Sarah: We love hearing that. Thank you for sharing that. So, of our audience today, 60% or less than 10 think their suppliers go unacknowledged. And then there’s 20% that say they don’t know. So very common. I know we have a bunch of SourceDay customers on the line today and then many, many, many of you that aren’t yet using SourceDay for that. So, thank you for sharing that piece as well. With that, I want to spend just a couple of minutes for those who are not familiar with SourceDay on our organization and the tools that Terri’s team have used to address these problems and get these amazing results. Our mission is to improve our customers’ supplier performance. We work with thousands of companies globally: manufacturers, retailers, distributors, consumer packaged goods companies, and all of their suppliers worldwide. Today, Terri’s experience is integrated to SyteLine ERP, but there are over 20 others that we have also integrated with. I know many of you responded and shared that you’re on Visual, you’re on Epicor, you’re on Oracle or SAP. It runs the gamut. And that’s one of the things that makes our approach unique, we can work with all of those. We have over $80 billion in spend that’s been processed through SourceDay, millions of changes managed, and billions of parts that are received on time, which is fundamentally saving our customers millions of dollars. When we do all of that work, we’ve replaced the spreadsheets, the emails, the phone calls with our software. We learn by looking across the data set that we gather that something that might surprise many of you. And that is change is constant. We know that. That’s not a surprise. But the amount of change that organizations have to manage on a daily basis is 40%. Every order you make to a supplier is on average going to have a change to price, a date, or a quantity. And that creates chaos for your buying team.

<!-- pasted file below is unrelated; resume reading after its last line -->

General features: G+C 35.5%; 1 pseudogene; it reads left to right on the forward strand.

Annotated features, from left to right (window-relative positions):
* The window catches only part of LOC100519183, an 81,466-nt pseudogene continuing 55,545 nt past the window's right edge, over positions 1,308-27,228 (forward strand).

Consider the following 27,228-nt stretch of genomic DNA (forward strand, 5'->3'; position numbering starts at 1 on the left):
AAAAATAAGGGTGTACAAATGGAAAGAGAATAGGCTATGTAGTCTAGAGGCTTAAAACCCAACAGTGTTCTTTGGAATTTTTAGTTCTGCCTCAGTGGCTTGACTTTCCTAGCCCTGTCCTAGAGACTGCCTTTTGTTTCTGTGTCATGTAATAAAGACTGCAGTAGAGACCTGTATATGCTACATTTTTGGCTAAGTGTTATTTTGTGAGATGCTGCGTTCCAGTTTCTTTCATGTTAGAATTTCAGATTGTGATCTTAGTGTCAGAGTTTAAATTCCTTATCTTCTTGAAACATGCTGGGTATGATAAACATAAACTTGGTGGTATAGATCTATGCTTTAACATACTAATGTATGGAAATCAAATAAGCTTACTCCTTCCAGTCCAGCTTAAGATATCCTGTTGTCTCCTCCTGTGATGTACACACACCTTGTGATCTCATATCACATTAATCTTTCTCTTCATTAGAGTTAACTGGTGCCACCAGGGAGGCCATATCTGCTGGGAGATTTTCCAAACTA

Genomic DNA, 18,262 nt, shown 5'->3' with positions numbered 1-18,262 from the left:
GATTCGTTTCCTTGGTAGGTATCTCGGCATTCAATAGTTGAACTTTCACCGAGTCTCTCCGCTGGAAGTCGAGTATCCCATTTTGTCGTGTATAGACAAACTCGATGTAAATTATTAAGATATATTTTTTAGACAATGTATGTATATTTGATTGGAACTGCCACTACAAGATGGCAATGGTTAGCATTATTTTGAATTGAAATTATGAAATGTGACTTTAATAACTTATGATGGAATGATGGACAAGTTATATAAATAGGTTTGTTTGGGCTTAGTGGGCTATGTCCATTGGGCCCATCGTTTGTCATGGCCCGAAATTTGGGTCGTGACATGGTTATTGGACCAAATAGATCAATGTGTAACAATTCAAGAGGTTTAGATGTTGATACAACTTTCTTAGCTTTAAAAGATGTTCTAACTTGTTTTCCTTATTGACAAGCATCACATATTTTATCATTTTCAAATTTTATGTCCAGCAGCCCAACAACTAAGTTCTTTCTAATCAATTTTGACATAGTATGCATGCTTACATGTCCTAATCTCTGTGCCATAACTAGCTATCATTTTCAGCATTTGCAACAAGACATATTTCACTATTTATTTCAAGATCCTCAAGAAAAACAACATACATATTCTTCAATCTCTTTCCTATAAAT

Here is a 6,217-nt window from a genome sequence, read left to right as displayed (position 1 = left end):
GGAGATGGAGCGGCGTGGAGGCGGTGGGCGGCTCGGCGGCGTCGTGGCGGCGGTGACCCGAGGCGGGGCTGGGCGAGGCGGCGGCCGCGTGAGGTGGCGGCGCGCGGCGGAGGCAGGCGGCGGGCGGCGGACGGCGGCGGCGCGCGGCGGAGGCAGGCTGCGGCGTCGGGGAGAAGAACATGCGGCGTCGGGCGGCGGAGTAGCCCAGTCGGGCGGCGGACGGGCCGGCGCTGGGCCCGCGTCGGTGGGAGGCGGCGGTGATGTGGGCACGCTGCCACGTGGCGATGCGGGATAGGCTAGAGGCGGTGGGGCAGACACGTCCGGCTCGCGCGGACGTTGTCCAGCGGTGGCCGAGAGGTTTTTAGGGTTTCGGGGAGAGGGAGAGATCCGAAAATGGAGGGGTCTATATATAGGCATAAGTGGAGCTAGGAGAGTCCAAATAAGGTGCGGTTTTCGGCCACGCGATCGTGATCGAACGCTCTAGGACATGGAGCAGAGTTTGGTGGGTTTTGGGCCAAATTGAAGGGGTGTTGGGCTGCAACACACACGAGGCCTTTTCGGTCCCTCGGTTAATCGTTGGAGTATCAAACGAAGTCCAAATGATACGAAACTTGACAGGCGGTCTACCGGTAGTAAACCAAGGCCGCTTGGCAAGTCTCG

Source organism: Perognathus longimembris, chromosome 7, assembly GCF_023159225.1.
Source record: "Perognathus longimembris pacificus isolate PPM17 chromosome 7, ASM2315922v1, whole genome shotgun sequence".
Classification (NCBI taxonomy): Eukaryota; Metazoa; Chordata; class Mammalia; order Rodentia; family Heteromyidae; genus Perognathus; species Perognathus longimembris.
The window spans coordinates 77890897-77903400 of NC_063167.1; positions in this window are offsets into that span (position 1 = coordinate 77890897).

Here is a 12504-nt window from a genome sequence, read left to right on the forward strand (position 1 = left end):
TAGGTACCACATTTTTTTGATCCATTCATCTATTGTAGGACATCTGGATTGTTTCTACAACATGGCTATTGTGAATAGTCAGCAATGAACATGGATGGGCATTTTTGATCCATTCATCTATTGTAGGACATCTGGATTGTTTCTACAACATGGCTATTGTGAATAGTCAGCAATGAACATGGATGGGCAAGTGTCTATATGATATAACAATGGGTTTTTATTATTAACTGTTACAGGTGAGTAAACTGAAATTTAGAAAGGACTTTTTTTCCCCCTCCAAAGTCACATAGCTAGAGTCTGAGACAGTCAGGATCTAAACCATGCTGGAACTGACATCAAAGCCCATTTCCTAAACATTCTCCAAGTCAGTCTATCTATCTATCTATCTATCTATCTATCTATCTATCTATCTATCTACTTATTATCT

It creates chaos for your planning and your scheduling team. It creates chaos for your suppliers because all of that changes managing emails and spreadsheets like Terri shared. And unfortunately, it results in things falling through the cracks in your ERP system, your SyteLine, or your Epicor being out of date, and mistakes happen. And this is the root cause of the common enemy that we all have, which is late parts. It’s not good for anyone’s business. We’re all setting out to try to improve that on-time delivery so we can be more reliable to our customer set. I would like to hear now what the audience…how they manage changes with suppliers. So, this will be our final poll, as we walk through that, it’s fascinating for us to see that oftentimes suppliers are just as happy with replacing all of that manual communication with a single source of truth, that oftentimes, the changes, the back and forth, the he said, she said, creates a break in trust, a break in positivity in the relationship, and it demotivates everyone. Managing changes in a more modern way is one of the things that is a benefit for both sides. So, not surprising, 86% of you are still communicating changes between your buyers and your suppliers over email and phone. And about 10% of you today are SourceDay customers. So welcome. Thank you for joining us. So, how do we fix that? Well, fundamentally, everyone’s in the same boat. The ERP investments that every organization has made do a great job automating processes within your organization. Whether that be MRP processes, planning, scheduling, finance, etc., you name it, ERPs have really transformed how businesses operate and deliver lots of value to the organization, except suppliers can’t use it. Organizations outside the business can’t use it directly.